Increased Bipolar Risk Linked to Father's Age by Joan Arehart-Treichel
Psychiatr News November 7, 2008
Volume 43, Number 21, page 18
© 2008 American Psychiatric Association
Articles by Arehart-Treichel, J.
Clinical & Research News
Increased Bipolar Risk Linked to Father's Age
Older men are more likely than younger men to father children with autism, schizophrenia, or early-onset bipolar disorder.
Fathering a child later in life seems to increase its risk of having autism or schizophrenia, research has shown. And now it seems to increase a child's risk of having bipolar disorder as well, a new study suggests.
The study was headed by Emma Frans, a doctoral student in epidemiology at the Karolinska Institute in Stockholm. Results were published in the September Archives of General Psychiatry.
Sweden's Multigeneration Register, as well as Sweden's National Hospital Discharge Register, made this new investigation possible. The former, which has been in existence since 1947, gives demographic information about all people living in Sweden as well as about their parents. The latter, which has been in existence since 1973, lists all people living in Sweden who have been hospitalized for various conditions.
Using the hospital discharge register, the researchers identified more than 13,000 persons who had been hospitalized for bipolar disorder at least twice since 1973 when the hospital discharge register was started. Using the Multigeneration Register, the researchers picked out five healthy individuals who matched each of the 13,000 persons on gender and date of birth. In other words, some 13,000 persons with bipolar disorder served as subjects, and 67,000 other individuals served as controls.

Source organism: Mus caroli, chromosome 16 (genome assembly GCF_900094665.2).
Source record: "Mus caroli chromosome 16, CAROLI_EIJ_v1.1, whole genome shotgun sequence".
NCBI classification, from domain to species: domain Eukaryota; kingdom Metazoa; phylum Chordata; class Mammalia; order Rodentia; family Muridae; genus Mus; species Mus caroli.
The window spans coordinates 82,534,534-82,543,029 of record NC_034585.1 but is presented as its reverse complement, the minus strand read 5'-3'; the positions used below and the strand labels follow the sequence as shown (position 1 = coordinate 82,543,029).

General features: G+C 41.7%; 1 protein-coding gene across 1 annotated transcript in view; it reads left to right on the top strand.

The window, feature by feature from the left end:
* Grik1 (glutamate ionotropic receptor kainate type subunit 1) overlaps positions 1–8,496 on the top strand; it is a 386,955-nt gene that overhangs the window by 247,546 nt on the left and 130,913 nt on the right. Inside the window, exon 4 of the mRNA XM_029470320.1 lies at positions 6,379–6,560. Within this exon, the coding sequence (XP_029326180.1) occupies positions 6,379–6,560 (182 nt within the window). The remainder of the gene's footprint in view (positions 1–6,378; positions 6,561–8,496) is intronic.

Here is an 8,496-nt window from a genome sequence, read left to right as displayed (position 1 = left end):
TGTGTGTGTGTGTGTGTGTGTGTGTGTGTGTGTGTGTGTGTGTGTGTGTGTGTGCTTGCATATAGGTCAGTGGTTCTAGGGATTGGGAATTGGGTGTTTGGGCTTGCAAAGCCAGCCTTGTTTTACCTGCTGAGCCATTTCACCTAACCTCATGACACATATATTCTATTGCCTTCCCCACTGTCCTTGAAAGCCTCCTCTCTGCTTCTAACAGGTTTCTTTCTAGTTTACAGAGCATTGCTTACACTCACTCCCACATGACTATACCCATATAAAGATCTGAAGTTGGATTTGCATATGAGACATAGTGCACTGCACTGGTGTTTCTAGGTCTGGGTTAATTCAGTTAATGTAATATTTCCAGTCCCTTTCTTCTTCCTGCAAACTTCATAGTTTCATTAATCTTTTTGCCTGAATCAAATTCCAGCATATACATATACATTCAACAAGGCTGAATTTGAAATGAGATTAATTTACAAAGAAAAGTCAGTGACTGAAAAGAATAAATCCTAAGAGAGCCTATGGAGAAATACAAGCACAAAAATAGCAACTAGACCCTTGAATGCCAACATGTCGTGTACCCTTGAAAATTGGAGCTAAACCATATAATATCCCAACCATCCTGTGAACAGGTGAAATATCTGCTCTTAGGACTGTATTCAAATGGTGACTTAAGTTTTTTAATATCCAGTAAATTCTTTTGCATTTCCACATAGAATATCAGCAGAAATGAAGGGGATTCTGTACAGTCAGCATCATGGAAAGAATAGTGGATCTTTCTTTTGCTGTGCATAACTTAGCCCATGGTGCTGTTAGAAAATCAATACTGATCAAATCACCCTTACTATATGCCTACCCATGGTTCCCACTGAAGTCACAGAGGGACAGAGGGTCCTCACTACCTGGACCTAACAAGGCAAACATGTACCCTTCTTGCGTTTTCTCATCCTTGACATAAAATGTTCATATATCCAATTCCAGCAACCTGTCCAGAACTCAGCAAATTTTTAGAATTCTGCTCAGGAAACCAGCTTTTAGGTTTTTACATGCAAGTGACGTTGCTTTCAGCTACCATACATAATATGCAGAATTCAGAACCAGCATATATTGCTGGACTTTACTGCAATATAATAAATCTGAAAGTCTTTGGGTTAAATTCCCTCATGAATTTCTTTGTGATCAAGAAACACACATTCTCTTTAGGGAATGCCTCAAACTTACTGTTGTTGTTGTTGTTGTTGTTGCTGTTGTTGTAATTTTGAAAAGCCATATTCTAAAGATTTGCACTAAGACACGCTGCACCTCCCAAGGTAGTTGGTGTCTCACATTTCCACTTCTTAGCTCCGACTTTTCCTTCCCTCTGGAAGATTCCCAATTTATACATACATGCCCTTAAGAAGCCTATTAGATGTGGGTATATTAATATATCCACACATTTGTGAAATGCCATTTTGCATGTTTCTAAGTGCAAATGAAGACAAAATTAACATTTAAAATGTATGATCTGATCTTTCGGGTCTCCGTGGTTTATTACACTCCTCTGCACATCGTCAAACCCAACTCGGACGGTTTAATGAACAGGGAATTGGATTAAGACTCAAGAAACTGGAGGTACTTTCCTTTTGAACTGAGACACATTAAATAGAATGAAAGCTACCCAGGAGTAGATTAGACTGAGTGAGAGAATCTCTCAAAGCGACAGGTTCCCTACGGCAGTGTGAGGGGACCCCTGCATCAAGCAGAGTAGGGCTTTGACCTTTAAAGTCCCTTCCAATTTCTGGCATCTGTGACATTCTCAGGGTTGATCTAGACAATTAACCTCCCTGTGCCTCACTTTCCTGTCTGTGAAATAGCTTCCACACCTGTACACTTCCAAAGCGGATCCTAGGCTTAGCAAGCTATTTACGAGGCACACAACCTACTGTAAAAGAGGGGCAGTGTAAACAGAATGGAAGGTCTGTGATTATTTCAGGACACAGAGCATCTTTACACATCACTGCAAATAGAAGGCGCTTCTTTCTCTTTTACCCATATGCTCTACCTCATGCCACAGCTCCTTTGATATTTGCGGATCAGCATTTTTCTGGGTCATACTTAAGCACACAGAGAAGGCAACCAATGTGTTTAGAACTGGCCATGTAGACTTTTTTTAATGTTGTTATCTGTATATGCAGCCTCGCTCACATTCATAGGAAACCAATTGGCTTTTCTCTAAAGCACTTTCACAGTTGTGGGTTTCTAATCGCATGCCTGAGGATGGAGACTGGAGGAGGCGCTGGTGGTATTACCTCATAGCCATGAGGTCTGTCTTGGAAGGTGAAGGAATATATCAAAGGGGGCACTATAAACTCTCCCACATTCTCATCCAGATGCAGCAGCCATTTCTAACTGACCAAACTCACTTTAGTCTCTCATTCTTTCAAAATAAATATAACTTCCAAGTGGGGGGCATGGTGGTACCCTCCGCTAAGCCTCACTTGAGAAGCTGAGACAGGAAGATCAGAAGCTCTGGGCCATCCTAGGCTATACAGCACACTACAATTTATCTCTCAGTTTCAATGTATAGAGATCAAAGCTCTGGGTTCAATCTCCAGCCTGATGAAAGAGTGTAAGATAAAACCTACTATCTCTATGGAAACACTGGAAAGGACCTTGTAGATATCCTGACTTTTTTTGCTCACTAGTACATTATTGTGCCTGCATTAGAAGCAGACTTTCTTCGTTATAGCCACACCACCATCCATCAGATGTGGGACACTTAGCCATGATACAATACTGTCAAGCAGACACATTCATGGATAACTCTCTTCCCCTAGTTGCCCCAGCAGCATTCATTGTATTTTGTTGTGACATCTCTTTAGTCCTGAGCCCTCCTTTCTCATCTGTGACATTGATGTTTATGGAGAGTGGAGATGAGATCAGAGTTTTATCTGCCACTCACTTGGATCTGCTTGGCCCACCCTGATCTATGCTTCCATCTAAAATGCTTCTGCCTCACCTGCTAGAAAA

The researchers then used the Multigeneration Register to determine the age of each subject's father and of each control's father at the time of the subject's or control's birth. Finally, the researchers used this data to determine whether there was any link between paternal age at the time of birth and an offspring's chances of having bipolar disorder.
A link was found. Even when some possibly confounding factors such as socioeconomic status, family history of mental disorders, or maternal age at time of birth were considered, the offspring of men aged 55 or older were significantly more likely—1.37 times more likely—to have bipolar disorder than were the offspring of men aged 20 to 24. And for early-onset bipolar disorder (defined as occurring before age 20), the impact of paternal age was even more pronounced: the offspring of men aged 50 or older were 2.63 times more likely to have bipolar disorder than were the offspring of men aged 20 to 24.
Thus, paternal age seems to be "an independent risk factor for bipolar disorder," Frans and her colleagues concluded in their study report. "Furthermore, our results indicate that the paternal age effect might be most evident in patients with an early onset of the disorder."
Why older men are more at risk of fathering children with bipolar disorder, or autism or schizophrenia, than younger men are is not known. However, Frans and her team suspect that it is genetic, especially since they found a strong link between older paternal age and early-onset bipolar disorder, which has shown greater heritability than bipolar disorder that occurs later in life.
Furthermore, Frans and her group speculated in their report, older men's genetic proneness to father children with bipolar disorder may be due to the fact that "spermatogonial cells replicate every 16th day, resulting in approximately 200 divisions by the age of 20 years and 660 divisions by the age of 40 years [and even more divisions as a man grows older. Thus] disorders associated with advancing paternal age could partially result from de novo mutations."
Women, in contrast, they explained, "are born with their full supply of eggs that have gone through only 23 replications, a number that does not change as they age. Therefore DNA copy errors should not increase in number with maternal age."
The study had no outside funding.
An abstract of "Advancing Paternal Age and Bipolar Disorder" is posted at